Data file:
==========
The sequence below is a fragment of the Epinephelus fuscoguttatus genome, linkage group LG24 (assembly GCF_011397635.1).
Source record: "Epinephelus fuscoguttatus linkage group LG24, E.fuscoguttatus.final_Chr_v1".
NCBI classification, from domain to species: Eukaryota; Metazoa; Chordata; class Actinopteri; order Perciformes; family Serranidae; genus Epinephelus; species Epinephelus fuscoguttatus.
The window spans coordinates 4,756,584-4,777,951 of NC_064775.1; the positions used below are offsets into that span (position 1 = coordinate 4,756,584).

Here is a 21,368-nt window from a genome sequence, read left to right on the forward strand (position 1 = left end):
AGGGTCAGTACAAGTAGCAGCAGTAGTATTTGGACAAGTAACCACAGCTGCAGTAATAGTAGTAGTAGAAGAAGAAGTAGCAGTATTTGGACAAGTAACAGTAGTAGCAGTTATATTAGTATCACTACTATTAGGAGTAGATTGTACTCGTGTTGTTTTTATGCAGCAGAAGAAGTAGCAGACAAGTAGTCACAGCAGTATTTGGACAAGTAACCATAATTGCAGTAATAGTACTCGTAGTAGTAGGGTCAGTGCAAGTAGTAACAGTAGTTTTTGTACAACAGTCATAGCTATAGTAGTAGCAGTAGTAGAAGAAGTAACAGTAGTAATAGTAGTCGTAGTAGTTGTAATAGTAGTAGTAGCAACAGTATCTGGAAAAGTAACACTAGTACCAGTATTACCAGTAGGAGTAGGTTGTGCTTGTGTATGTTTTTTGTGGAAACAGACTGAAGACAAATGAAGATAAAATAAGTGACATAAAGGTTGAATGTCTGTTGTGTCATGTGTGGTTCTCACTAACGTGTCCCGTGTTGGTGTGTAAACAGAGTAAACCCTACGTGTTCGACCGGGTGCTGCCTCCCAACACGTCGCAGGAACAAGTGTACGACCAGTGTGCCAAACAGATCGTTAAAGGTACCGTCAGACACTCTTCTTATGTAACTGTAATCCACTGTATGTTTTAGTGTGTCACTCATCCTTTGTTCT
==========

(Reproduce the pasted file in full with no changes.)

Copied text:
The sequence below is a fragment of the Epinephelus fuscoguttatus genome, linkage group LG24 (assembly GCF_011397635.1).
Source record: "Epinephelus fuscoguttatus linkage group LG24, E.fuscoguttatus.final_Chr_v1".
NCBI classification, from domain to species: Eukaryota; Metazoa; Chordata; class Actinopteri; order Perciformes; family Serranidae; genus Epinephelus; species Epinephelus fuscoguttatus.
The window spans coordinates 4,756,584-4,777,951 of NC_064775.1; the positions used below are offsets into that span (position 1 = coordinate 4,756,584).

Here is a 21,368-nt window from a genome sequence, read left to right on the forward strand (position 1 = left end):
AGGGTCAGTACAAGTAGCAGCAGTAGTATTTGGACAAGTAACCACAGCTGCAGTAATAGTAGTAGTAGAAGAAGAAGTAGCAGTATTTGGACAAGTAACAGTAGTAGCAGTTATATTAGTATCACTACTATTAGGAGTAGATTGTACTCGTGTTGTTTTTATGCAGCAGAAGAAGTAGCAGACAAGTAGTCACAGCAGTATTTGGACAAGTAACCATAATTGCAGTAATAGTACTCGTAGTAGTAGGGTCAGTGCAAGTAGTAACAGTAGTTTTTGTACAACAGTCATAGCTATAGTAGTAGCAGTAGTAGAAGAAGTAACAGTAGTAATAGTAGTCGTAGTAGTTGTAATAGTAGTAGTAGCAACAGTATCTGGAAAAGTAACACTAGTACCAGTATTACCAGTAGGAGTAGGTTGTGCTTGTGTATGTTTTTTGTGGAAACAGACTGAAGACAAATGAAGATAAAATAAGTGACATAAAGGTTGAATGTCTGTTGTGTCATGTGTGGTTCTCACTAACGTGTCCCGTGTTGGTGTGTAAACAGAGTAAACCCTACGTGTTCGACCGGGTGCTGCCTCCCAACACGTCGCAGGAACAAGTGTACGACCAGTGTGCCAAACAGATCGTTAAAGGTACCGTCAGACACTCTTCTTATGTAACTGTAATCCACTGTATGTTTTAGTGTGTCACTCATCCTTTGTTCT